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Hum Mol Genet. 2006 Oct 15;15 Spec No 2:R253-61.

Challenges and opportunities in dystrophin-deficient cardiomyopathy gene therapy.

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  • 1Department of Molecular Microbiology and Immunology, The University of Missouri School of Medicine, One Hospital Dr., Room M610G, MSB Columbia, MO 65212, USA.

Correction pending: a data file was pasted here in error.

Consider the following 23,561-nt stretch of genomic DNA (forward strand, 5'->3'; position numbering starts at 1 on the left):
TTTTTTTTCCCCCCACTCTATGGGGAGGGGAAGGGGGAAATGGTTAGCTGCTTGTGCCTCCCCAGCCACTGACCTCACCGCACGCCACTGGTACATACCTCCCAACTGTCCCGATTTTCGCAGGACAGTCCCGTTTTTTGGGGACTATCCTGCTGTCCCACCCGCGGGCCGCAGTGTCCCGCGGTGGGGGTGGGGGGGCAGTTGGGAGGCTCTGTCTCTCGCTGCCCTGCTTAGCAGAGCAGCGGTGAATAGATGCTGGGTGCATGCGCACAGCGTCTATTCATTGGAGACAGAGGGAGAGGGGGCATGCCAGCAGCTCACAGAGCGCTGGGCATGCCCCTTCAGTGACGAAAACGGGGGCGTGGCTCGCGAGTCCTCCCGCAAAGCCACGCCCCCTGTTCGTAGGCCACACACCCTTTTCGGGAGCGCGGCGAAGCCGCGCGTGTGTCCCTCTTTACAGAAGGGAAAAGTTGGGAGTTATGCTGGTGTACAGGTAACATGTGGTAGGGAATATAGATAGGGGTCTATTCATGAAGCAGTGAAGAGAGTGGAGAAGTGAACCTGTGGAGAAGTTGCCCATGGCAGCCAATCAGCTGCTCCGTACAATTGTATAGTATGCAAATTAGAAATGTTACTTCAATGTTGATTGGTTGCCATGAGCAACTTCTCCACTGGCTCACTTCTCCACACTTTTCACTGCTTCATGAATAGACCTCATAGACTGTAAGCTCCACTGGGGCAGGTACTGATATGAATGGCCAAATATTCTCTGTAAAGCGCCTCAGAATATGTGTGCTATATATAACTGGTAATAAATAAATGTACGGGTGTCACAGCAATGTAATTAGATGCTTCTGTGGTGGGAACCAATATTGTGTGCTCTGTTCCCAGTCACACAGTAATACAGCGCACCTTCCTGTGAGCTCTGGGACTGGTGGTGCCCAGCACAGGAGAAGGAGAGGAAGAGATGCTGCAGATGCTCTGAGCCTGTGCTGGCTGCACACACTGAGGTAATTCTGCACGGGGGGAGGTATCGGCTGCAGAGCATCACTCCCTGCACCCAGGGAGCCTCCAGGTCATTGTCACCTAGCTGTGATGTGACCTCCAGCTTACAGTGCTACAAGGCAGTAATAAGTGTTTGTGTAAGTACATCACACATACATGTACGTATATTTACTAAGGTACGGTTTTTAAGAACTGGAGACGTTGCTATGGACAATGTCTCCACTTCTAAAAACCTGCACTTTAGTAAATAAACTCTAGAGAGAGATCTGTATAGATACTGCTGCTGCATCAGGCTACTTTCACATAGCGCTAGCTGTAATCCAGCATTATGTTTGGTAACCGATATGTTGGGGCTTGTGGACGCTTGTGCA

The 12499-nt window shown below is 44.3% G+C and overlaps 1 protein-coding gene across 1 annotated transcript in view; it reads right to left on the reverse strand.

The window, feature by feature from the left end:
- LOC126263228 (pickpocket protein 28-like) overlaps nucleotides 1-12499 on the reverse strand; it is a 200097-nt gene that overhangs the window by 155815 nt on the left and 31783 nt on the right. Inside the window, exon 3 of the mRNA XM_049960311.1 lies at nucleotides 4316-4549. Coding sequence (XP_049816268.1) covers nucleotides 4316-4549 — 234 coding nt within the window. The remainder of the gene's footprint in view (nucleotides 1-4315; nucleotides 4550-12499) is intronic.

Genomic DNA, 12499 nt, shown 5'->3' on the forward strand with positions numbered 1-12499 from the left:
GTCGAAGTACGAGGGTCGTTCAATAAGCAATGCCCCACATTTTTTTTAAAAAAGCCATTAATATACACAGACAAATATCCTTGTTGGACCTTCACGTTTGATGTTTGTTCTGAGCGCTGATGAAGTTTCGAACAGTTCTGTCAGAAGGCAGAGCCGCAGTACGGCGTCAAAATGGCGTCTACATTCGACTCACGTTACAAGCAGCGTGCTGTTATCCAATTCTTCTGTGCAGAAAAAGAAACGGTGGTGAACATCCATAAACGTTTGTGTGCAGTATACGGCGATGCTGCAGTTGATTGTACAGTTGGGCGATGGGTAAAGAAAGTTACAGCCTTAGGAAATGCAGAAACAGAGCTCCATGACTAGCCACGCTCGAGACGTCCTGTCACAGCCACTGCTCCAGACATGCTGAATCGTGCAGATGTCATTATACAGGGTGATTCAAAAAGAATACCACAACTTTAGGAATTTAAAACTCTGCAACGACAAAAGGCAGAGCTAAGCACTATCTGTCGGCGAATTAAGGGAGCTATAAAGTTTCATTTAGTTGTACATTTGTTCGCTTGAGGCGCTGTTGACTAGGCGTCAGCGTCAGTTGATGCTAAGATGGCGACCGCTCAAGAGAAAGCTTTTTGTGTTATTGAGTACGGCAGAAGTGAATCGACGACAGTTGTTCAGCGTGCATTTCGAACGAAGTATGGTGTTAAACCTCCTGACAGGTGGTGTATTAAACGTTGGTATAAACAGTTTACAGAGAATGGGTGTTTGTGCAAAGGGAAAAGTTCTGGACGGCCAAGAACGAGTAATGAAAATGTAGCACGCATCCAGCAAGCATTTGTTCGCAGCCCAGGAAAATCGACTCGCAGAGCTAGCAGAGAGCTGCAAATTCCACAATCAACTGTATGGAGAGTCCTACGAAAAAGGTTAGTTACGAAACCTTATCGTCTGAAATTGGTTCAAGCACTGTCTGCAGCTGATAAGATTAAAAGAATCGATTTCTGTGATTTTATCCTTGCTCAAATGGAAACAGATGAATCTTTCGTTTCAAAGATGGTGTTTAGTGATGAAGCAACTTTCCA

The last decade has evidenced unprecedented progress in gene therapy of Duchenne and Becker muscular dystrophy (DMD and BMD) skeletal muscle disease. Cardiomyopathy is a leading cause of morbidity and mortality in both patients and carriers of DMD, BMD and X-linked dilated cardiomyopathy. However, there is little advance in heart gene therapy. The gene, the vector, vector delivery, the target tissue and animal models are five fundamental components in developing an effective gene therapy. Intensive effort has been made in optimizing gene transfer vectors and methods. Systemic and/or local delivery of recombinant adeno-associated viral vector have resulted in widespread transduction in the rodent heart. The current challenge is to define other parameters that are essential for a successful gene therapy such as the best candidate gene(s), the optimal expression level and the target tissue. This review focuses on these long-ignored aspects and points out future research directions. In particular, we need to address whether all or only some of the recently developed mini- and microgenes are protective in the heart, whether partial correction can lead to whole heart function improvement, whether over-expression is hazardous and whether correcting skeletal muscle disease can slow down or stop the progression of cardiomyopathy. Discussion is also made on whether the current mouse models can meet these research needs.

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